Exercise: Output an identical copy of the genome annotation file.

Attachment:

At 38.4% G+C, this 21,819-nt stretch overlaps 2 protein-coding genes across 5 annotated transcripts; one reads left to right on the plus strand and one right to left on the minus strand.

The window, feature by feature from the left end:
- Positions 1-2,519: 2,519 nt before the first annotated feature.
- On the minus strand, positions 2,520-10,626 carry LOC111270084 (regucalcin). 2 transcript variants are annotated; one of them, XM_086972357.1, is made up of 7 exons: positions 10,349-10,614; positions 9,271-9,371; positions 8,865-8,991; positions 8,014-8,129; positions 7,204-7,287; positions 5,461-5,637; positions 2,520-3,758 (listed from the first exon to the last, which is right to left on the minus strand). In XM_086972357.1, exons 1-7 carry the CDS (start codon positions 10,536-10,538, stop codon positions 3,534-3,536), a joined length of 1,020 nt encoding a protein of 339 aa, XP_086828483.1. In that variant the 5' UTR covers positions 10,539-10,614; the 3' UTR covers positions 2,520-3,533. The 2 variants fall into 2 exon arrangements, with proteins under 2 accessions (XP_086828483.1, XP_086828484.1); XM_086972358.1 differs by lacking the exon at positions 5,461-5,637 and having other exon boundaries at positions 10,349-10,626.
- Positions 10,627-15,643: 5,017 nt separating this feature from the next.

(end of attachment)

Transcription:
At 38.4% G+C, this 21,819-nt stretch overlaps 2 protein-coding genes across 5 annotated transcripts; one reads left to right on the plus strand and one right to left on the minus strand.

The window, feature by feature from the left end:
- Positions 1-2,519: 2,519 nt before the first annotated feature.
- On the minus strand, positions 2,520-10,626 carry LOC111270084 (regucalcin). 2 transcript variants are annotated; one of them, XM_086972357.1, is made up of 7 exons: positions 10,349-10,614; positions 9,271-9,371; positions 8,865-8,991; positions 8,014-8,129; positions 7,204-7,287; positions 5,461-5,637; positions 2,520-3,758 (listed from the first exon to the last, which is right to left on the minus strand). In XM_086972357.1, exons 1-7 carry the CDS (start codon positions 10,536-10,538, stop codon positions 3,534-3,536), a joined length of 1,020 nt encoding a protein of 339 aa, XP_086828483.1. In that variant the 5' UTR covers positions 10,539-10,614; the 3' UTR covers positions 2,520-3,533. The 2 variants fall into 2 exon arrangements, with proteins under 2 accessions (XP_086828483.1, XP_086828484.1); XM_086972358.1 differs by lacking the exon at positions 5,461-5,637 and having other exon boundaries at positions 10,349-10,626.
- Positions 10,627-15,643: 5,017 nt separating this feature from the next.